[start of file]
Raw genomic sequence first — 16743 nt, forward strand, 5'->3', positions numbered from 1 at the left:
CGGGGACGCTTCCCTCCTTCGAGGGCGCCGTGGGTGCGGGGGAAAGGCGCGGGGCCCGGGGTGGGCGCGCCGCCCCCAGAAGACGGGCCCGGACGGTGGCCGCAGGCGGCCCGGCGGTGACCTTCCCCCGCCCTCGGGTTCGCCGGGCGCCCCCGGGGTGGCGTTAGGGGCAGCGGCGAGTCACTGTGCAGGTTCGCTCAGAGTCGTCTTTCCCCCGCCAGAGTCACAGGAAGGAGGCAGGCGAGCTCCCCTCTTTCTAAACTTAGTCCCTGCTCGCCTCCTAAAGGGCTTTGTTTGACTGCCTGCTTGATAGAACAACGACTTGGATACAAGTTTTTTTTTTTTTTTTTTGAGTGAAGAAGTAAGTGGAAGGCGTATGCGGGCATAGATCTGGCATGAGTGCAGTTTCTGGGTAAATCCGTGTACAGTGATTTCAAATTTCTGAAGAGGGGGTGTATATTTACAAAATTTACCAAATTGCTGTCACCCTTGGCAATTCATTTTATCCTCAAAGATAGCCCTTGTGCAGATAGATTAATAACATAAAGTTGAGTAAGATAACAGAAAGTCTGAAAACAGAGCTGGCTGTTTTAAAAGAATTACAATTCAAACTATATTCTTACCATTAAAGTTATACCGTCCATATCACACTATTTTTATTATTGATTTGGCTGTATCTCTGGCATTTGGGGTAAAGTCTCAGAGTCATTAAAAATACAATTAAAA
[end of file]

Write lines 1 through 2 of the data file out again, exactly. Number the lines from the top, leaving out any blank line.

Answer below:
Raw genomic sequence first — 16743 nt, forward strand, 5'->3', positions numbered from 1 at the left:
CGGGGACGCTTCCCTCCTTCGAGGGCGCCGTGGGTGCGGGGGAAAGGCGCGGGGCCCGGGGTGGGCGCGCCGCCCCCAGAAGACGGGCCCGGACGGTGGCCGCAGGCGGCCCGGCGGTGACCTTCCCCCGCCCTCGGGTTCGCCGGGCGCCCCCGGGGTGGCGTTAGGGGCAGCGGCGAGTCACTGTGCAGGTTCGCTCAGAGTCGTCTTTCCCCCGCCAGAGTCACAGGAAGGAGGCAGGCGAGCTCCCCTCTTTCTAAACTTAGTCCCTGCTCGCCTCCTAAAGGGCTTTGTTTGACTGCCTGCTTGATAGAACAACGACTTGGATACAAGTTTTTTTTTTTTTTTTTTGAGTGAAGAAGTAAGTGGAAGGCGTATGCGGGCATAGATCTGGCATGAGTGCAGTTTCTGGGTAAATCCGTGTACAGTGATTTCAAATTTCTGAAGAGGGGGTGTATATTTACAAAATTTACCAAATTGCTGTCACCCTTGGCAATTCATTTTATCCTCAAAGATAGCCCTTGTGCAGATAGATTAATAACATAAAGTTGAGTAAGATAACAGAAAGTCTGAAAACAGAGCTGGCTGTTTTAAAAGAATTACAATTCAAACTATATTCTTACCATTAAAGTTATACCGTCCATATCACACTATTTTTATTATTGATTTGGCTGTATCTCTGGCATTTGGGGTAAAGTCTCAGAGTCATTAAAAATACAATTAAAA